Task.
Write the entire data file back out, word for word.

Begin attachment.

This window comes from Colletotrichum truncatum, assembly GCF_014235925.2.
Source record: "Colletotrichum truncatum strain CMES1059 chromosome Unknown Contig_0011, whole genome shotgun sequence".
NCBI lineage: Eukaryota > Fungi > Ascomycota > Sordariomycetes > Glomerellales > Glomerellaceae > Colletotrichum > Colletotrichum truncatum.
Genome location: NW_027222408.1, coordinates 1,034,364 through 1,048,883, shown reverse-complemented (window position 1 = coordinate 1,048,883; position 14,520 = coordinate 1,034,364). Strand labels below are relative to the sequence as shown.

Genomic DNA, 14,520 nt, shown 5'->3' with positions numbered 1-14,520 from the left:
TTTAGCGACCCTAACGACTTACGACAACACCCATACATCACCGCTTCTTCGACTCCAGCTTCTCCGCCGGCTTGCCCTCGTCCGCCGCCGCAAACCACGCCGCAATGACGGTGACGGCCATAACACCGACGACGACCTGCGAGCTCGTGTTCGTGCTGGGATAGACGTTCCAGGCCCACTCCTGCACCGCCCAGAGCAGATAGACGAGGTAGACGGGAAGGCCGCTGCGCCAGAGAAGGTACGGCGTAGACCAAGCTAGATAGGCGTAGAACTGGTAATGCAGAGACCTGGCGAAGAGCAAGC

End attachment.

This window comes from Colletotrichum truncatum, assembly GCF_014235925.2.
Source record: "Colletotrichum truncatum strain CMES1059 chromosome Unknown Contig_0011, whole genome shotgun sequence".
NCBI lineage: Eukaryota > Fungi > Ascomycota > Sordariomycetes > Glomerellales > Glomerellaceae > Colletotrichum > Colletotrichum truncatum.
Genome location: NW_027222408.1, coordinates 1,034,364 through 1,048,883, shown reverse-complemented (window position 1 = coordinate 1,048,883; position 14,520 = coordinate 1,034,364). Strand labels below are relative to the sequence as shown.

Genomic DNA, 14,520 nt, shown 5'->3' with positions numbered 1-14,520 from the left:
TTTAGCGACCCTAACGACTTACGACAACACCCATACATCACCGCTTCTTCGACTCCAGCTTCTCCGCCGGCTTGCCCTCGTCCGCCGCCGCAAACCACGCCGCAATGACGGTGACGGCCATAACACCGACGACGACCTGCGAGCTCGTGTTCGTGCTGGGATAGACGTTCCAGGCCCACTCCTGCACCGCCCAGAGCAGATAGACGAGGTAGACGGGAAGGCCGCTGCGCCAGAGAAGGTACGGCGTAGACCAAGCTAGATAGGCGTAGAACTGGTAATGCAGAGACCTGGCGAAGAGCAAGC